Pomona's Antique Row has seen tough times, with longtime shopkeepers along the distinctive two-block portion of East 2nd Street retiring or looking for other employment. But the conversion of historic buildings into residential lofts with ground-floor retail space may be the boon that the antiques dealers are seeking.
The opening of the nearby Montclair Plaza shopping center in 1968 is credited with Antique Row's emergence. The retail mall became an instant magnet for shoppers and caused downtowns to dry up along highways stretching eastward into the Inland Empire. The decline of downtown Pomona continued well into the 1990s.
For The Record
Los Angeles Times Tuesday December 14, 2004 Home Edition Main News Part A Page 2 National Desk 1 inches; 32 words Type of Material: Correction
Pomona club owner -- An article about Pomona's Antique Row area in Sunday's Real Estate section identified the owner of Yesteryears and the Vault as Richard Dahm. The owner is Robert Dahm.
For The Record
Los Angeles Times Sunday December 19, 2004 Home Edition Real Estate Part K Page 3 Features Desk 0 inches; 34 words Type of Material: Correction
Pomona club owner -- An article about Pomona's Antique Row area in last Sunday's Real Estate section incorrectly identified the owner of Yesteryears and the Vault as Richard Dahm. The owner is Robert Dahm.
As retailers and shoppers left Pomona, Antique Row and two other cultural identifiers emerged in the downtown area at roughly the same time. These included the Arts Colony, an amalgam of art galleries, restaurants, music clubs and eclectic retail shops begun by artists from nearby Claremont's Pitzer College, and the formation of the locally based Western University of Health Sciences in 1977.
"It was like some weird celestial thing where they all came together at the same time," said Ed Tessier, co-owner of the property management firm JeBed Co.
Pomona recognized these three distinct areas in its downtown area by enshrining them in its zoning and land-use documents adopted a decade ago.
The antiques district spans the 100 and 200 blocks of East 2nd Street and is bounded by Palomares Street on the east and Garey Avenue on the west.
Antiques dealers -- about 450 occupying 23 shops -- do a thriving business with customers who travel from as far away as Asia to shop for such collectibles as old Quaker State oilcans, citrus crate labels, model train sets and Buddha statues.
Recently, a majority of property owners in the downtown area formed a business improvement district. The business owners agreed to an added tax on 200 parcels in the downtown area in exchange for an extra level of public service.
The anticipated revenue for the first year is $630,000. The money will be used for street and sidewalk cleaning, advertising for monthly promotions, graffiti removal and security services.
There is a pocket of opposition to change, however. Richard Dahm, who owns the 2nd Street businesses of Yesteryears, a blues club, and the Vault, another music venue, has filed suit against the city to halt the tax collection, which he claims provides him with no direct benefit.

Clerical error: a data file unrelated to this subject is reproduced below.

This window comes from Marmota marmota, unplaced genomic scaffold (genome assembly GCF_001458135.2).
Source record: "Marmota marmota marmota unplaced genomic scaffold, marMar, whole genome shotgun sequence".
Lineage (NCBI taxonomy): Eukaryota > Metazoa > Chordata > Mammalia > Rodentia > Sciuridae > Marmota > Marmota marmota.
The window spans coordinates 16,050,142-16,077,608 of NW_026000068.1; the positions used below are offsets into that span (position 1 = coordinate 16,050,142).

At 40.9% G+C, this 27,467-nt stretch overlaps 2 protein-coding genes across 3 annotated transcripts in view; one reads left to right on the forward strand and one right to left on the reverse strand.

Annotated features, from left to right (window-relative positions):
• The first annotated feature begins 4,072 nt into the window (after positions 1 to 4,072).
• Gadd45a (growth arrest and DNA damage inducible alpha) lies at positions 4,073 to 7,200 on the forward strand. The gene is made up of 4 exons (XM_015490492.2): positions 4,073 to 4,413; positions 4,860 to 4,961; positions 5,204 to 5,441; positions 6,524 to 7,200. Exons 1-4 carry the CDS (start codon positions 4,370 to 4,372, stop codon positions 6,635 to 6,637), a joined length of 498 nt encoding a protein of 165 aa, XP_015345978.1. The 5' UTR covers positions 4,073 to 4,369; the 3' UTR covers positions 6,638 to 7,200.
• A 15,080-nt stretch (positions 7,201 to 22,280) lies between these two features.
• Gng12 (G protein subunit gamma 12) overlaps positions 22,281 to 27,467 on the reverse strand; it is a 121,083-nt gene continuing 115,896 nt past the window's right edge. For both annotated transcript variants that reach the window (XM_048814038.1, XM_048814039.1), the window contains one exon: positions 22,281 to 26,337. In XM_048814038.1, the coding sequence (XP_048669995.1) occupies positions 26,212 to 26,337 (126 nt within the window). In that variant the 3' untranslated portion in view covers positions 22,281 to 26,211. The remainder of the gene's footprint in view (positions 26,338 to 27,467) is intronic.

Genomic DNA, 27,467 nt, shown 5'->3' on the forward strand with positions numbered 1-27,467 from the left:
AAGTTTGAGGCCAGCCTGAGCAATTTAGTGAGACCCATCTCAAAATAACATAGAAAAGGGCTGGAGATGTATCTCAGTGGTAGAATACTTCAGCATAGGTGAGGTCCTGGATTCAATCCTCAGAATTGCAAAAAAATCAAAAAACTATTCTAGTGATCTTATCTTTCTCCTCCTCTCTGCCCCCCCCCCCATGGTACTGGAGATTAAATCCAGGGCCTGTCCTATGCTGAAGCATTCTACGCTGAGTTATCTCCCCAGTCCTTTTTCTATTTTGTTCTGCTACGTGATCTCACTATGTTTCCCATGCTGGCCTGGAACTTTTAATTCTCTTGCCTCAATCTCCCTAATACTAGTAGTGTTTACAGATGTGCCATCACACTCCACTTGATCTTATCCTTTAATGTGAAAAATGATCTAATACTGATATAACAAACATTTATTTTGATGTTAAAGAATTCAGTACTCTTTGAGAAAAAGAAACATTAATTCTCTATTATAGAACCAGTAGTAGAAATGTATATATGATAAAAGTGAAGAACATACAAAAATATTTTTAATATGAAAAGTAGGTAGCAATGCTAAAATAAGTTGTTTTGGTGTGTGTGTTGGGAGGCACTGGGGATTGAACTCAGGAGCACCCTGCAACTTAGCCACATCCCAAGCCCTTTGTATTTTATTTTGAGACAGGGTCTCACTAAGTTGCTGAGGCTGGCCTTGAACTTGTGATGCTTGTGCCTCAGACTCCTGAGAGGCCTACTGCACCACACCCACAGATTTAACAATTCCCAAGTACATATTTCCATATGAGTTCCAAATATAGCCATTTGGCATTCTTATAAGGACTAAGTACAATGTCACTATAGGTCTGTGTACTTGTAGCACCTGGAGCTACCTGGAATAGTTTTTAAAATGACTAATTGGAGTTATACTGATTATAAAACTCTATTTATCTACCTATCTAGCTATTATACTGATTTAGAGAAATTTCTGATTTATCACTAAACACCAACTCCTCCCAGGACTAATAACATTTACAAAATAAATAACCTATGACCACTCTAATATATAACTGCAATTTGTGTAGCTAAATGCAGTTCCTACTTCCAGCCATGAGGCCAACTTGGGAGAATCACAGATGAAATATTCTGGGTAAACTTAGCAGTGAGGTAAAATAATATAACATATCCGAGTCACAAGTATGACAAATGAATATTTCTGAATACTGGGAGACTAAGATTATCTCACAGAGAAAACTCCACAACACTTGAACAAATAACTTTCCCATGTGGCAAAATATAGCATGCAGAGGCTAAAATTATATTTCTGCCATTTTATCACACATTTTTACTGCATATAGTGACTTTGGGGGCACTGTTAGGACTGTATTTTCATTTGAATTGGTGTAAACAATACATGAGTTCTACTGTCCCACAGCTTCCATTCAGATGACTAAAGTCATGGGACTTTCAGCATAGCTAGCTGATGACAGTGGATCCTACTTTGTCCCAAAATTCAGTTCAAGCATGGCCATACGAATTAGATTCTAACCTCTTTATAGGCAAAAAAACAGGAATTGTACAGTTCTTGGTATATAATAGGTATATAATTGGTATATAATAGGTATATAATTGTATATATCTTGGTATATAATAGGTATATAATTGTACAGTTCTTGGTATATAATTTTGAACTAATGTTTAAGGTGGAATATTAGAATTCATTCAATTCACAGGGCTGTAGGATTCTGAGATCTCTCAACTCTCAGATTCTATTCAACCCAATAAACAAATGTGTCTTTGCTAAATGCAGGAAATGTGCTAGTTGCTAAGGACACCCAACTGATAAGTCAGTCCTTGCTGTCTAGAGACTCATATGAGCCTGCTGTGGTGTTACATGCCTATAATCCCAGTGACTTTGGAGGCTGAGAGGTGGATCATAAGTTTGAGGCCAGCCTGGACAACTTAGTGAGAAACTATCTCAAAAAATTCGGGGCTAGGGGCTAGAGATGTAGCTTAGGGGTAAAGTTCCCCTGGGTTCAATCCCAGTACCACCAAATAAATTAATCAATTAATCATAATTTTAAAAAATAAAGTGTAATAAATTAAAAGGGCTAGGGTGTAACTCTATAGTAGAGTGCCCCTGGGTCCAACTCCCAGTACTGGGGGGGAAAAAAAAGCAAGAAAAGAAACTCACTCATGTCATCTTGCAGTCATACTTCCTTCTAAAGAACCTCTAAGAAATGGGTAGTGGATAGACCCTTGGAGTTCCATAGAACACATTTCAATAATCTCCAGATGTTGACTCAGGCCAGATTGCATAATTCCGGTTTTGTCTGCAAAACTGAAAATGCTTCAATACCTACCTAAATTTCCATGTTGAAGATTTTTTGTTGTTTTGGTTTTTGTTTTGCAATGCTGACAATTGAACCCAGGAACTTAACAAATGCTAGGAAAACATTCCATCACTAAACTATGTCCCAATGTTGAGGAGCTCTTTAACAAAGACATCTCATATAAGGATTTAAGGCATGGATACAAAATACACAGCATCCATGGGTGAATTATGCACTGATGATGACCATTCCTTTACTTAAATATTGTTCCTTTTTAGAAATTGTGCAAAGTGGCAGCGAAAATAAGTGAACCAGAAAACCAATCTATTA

Good news, bad news
The downtown is enjoying a renaissance as century-old buildings are fixed up, bringing in new retailers, restaurants and loft residents.
Jerry Tessier, president of Arteco Partners, a real estate development company, recently received assistance from Pomona to build seven of 22 lofts planned for the Mayfair Hotel at Garey Avenue and 3rd Street. The nearly century-old Mayfair, once a luxurious hotel serving tourists and Hollywood stars, was closed in 1990 after an electrical fire following years of decline. The building is to include retail space on the street level and live-work lofts on the top floors. Work is expected to be completed next year.
"Since the first legal lofts were converted out of older buildings beginning in 1994, Pomona has really stepped out into its own," said Tessier, who estimates that 1,000 additional units could be developed in downtown Pomona.
But crime tarnishes the area's image. A California Highway Patrol officer was killed in a shooting outside the Pomona Superior Court in April a few blocks west of Antique Row.
Antiques dealers also face unusual problems, including having to compete for business with EBay and other Internet sites where people are buying and selling antiques rather than browsing in shops. Those who do browse may have trouble finding a parking spot, say dealers who complain that Western University students take up spots in front of their businesses. The city has come up with a plan to re-stripe stalls to create more spaces and limit the amount of time people can park in some metered spots.
"We'd love to get a parking structure in the downtown," said dealer Carolyn Hemming at the Pomona Antique Center.
The area got a small boost when the children's movie "The Cat in the Hat" took over the neighborhood for film production two years ago. Called Anville in the movie, 24 storefronts were painted pastel colors. Some remain today.
The area surrounding Antique Row is quickly becoming a mecca for loft rentals by Pitzer students and professionals who want quick access to the new MetroLink station. Loft apartments converted from old commercial buildings are in demand. Lease rates range from $525 to $825 a month for lofts from 750 to 2,000 square feet.
The Pomona Unified School District has more than 34,000 students. Residents in the Antique Row area live within the boundaries for Madison Elementary School, which had a 2004 Academic Performance Index score of 638 on a scale of 1,000. Garey High School scored 558, while Fremont Middle School scored 606.
Sources: www.pusd.org; ci.montclair.ca.us/about/; www.pomonachamber.org; www.ci.pomona.ca.us; www.westernu.edu; www.csupomona.edu/~mreibel/PomonaStudy .